Boston stronger than ever after Red Sox win third World Series in last decade
95 years ago, Red Sox fans were celebrating their fifth World Series title in franchise history. Not too many of those fans thought it would take 86 years for them to get back to the promised land. Wednesday night, a new generation of Boston fans witnessed their third World Series title in the last decade as the Red Sox defeated the St. Louis Cardinals. 86 years without a championship and now three in the past decade.
It all seemed out of a fairytale. Improbable comebacks, clutch home runs, and a whole lot of magic is what it took for the 2013 Red Sox to pull it off. Last place, 69 wins, and a whole lot of clubhouse problems under Bobby Valentine last year seemed like ages ago. John Farrell’s squad had the chemistry, the pitching, the hitting, the heart, and of course the beards. There wasn’t a game this season where this team gave up, especially in the playoffs. They trailed 5-1 in Game 2 of the ALCS, just four outs away from going down 2-0 in the series with the next three games in Detroit. Then the future Hall of Famer David Ortiz sent a ball just over the outreached glove of Torii Hunter to tie the game. The Red Sox would go on to win in walkoff fashion in the ninth to tie the series at one. Then in Game 6, trailing 2-1 in the bottom of the seventh, Shane Victorino would send a blast over the Green Monster that would send Fenway into a frenzy and get the Red Sox to the World Series. Once again in the World Series, the Red Sox trailed 2-1 in the series with two more in St. Louis. Like they did all season, they came back to win the next three games and take home their eighth World Series title in franchise history.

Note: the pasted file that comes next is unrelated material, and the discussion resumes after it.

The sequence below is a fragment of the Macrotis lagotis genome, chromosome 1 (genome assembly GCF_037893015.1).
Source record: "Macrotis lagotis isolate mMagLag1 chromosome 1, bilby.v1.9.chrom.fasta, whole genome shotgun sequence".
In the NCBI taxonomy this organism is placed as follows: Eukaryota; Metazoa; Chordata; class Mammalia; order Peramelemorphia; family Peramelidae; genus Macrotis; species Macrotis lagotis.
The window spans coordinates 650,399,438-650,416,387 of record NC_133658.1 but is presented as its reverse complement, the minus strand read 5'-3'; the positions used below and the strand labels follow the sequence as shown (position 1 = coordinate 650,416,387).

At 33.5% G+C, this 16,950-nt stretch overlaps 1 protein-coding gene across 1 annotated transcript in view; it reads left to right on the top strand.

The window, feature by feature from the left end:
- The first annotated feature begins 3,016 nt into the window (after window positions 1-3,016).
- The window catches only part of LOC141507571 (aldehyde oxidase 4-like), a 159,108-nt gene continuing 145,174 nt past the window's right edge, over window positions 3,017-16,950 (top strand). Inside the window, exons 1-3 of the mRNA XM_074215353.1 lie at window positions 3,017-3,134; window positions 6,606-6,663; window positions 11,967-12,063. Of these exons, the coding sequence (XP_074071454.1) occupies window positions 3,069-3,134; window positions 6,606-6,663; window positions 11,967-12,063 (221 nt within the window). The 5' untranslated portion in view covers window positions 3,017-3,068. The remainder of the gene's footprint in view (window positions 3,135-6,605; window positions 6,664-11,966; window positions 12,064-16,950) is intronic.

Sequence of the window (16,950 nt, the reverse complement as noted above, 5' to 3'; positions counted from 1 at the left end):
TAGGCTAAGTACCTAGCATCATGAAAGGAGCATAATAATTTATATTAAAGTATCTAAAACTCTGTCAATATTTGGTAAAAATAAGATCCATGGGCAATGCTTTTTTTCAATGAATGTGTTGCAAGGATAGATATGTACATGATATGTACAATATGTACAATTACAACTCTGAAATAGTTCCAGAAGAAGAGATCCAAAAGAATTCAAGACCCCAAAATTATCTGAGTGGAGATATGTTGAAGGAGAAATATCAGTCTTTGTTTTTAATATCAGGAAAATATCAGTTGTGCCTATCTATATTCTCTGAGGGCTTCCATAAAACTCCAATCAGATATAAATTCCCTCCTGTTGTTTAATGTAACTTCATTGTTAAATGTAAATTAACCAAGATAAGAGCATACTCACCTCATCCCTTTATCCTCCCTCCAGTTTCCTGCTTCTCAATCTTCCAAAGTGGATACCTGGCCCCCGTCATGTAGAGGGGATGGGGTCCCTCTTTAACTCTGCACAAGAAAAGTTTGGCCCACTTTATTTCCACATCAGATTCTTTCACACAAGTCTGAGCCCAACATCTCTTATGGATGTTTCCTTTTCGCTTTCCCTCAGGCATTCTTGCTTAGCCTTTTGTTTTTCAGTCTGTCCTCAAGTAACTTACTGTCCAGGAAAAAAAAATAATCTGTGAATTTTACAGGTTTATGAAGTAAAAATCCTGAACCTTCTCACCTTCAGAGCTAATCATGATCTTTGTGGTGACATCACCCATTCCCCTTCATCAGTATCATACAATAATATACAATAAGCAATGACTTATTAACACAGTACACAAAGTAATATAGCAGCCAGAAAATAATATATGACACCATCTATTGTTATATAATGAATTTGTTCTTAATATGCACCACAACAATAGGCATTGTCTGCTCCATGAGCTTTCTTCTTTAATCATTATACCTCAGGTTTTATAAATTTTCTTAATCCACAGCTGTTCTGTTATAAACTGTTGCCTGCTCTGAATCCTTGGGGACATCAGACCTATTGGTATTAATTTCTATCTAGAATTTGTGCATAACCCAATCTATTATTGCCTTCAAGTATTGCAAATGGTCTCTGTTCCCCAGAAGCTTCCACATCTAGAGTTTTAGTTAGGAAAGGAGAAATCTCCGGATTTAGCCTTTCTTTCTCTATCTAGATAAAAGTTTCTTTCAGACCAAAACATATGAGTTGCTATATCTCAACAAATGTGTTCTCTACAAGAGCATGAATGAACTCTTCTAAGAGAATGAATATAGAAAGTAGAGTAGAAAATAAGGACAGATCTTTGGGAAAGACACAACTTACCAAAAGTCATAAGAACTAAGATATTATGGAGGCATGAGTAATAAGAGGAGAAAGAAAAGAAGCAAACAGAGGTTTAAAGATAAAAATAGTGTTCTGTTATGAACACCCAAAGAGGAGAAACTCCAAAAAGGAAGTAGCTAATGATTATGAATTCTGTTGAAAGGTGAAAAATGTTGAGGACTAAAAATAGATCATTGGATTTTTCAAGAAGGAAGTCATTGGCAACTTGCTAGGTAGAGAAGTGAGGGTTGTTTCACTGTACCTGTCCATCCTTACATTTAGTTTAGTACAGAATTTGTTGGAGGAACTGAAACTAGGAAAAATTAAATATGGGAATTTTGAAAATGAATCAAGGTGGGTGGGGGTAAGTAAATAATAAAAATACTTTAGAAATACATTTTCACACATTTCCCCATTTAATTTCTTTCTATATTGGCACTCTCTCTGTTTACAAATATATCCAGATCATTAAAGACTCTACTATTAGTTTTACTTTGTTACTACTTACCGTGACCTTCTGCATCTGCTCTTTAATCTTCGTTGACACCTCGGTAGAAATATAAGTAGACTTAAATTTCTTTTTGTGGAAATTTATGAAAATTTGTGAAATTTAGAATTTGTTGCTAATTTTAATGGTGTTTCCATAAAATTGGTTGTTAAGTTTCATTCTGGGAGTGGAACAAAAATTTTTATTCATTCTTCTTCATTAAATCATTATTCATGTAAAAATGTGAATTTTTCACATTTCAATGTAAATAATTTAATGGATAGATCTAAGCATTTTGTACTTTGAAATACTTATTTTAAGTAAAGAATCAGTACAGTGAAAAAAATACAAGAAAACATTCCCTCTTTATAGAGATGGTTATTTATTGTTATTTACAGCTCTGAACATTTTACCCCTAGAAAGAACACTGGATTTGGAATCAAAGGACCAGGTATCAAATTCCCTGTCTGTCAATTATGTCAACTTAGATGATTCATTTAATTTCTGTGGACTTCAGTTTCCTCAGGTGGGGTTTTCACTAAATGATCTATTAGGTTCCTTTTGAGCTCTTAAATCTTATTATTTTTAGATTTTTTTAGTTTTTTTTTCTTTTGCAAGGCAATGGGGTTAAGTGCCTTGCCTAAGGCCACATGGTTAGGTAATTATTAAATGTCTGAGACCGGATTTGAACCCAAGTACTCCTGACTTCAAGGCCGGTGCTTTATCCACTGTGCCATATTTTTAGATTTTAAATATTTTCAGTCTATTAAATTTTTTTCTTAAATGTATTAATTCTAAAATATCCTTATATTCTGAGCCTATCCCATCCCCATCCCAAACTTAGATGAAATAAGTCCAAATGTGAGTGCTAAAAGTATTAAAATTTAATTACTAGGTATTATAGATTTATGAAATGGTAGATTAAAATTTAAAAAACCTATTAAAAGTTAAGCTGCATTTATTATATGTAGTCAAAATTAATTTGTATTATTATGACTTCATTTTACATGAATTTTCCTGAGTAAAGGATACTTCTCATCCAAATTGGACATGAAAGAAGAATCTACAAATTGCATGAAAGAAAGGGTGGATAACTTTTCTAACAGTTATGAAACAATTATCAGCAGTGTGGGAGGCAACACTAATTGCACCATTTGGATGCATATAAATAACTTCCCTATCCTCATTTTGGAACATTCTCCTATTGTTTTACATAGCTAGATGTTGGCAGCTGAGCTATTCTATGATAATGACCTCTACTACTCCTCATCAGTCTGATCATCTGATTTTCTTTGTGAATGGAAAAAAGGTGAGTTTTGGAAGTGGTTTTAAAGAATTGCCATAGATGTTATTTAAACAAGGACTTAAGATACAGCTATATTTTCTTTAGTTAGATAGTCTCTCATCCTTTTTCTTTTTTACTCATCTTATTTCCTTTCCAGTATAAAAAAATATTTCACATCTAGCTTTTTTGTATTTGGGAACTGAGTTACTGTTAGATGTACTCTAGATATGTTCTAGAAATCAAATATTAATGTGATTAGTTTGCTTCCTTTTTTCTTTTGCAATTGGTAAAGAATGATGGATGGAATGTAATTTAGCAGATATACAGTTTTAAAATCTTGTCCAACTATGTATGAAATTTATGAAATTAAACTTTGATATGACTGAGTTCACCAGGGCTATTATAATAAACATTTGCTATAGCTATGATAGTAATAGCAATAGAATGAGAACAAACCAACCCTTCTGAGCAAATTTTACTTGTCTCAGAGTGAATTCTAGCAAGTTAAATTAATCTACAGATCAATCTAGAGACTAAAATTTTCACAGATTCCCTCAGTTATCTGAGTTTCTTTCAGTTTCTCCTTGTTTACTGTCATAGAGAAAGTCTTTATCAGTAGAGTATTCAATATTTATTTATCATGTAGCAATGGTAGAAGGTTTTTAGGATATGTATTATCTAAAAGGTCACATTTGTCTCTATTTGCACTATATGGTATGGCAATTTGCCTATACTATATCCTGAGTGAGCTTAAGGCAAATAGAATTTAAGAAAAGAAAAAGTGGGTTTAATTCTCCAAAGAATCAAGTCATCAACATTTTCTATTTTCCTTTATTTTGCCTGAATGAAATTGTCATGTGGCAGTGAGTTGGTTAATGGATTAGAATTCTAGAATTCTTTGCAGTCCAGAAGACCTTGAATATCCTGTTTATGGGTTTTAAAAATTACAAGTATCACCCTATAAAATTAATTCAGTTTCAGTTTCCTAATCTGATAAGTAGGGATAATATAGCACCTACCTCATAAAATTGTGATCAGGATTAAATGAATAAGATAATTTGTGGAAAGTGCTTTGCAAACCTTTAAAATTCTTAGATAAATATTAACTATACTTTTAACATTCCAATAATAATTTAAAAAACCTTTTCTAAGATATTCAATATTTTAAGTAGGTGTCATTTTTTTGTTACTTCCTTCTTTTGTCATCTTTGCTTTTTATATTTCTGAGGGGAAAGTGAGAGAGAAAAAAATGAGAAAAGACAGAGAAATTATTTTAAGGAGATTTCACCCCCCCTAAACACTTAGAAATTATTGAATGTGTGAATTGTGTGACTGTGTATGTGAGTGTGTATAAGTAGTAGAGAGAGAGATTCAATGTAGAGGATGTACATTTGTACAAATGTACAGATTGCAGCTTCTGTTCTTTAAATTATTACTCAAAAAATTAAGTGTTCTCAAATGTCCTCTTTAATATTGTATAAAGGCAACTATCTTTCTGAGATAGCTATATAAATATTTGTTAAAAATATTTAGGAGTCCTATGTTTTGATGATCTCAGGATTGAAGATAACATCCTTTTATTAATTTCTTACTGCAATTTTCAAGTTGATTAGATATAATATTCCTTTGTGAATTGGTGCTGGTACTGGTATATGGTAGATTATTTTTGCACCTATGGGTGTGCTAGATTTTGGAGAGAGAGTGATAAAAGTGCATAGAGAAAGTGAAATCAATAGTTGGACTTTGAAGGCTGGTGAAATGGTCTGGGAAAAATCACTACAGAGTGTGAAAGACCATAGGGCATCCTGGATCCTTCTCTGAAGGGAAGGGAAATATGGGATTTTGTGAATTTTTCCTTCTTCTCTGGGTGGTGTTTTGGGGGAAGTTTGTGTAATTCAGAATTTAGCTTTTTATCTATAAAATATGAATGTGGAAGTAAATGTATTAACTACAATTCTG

Improbable? Yes. Impossible? No. If there was any team to put on a miraculous run, it was the 2013 Red Sox. Koji Uehera closed the door as he had done since taking over as the closer in June. John Lackey would go from jeers to cheers after an amazing season, capped off by the start of his life in Game 6 that left him tipping his cap to the Fenway faithful. Ortiz would win the World Series MVP in what was one of the greatest postseason performances in the history of Major League Baseball. A .688 batting average, a .760 OBP, two home runs, six RBI, 11 hits in 16 at bats, and eight walks. It took the Cardinals until Game 6 to realize it was time to avoid him at all costs and put him on base. Too little, too late.
What a year it was for the Red Sox and for the city of Boston. After the bombings at the Boston Marathon, this city needed an uplifting moment moment, and the Red Sox delivered for the city all year long and capped it off with a championship. The crowd was electric and the home field advantage at Fenway was like no other. After the third title in the last decade, there is no question that Boston is stronger than ever.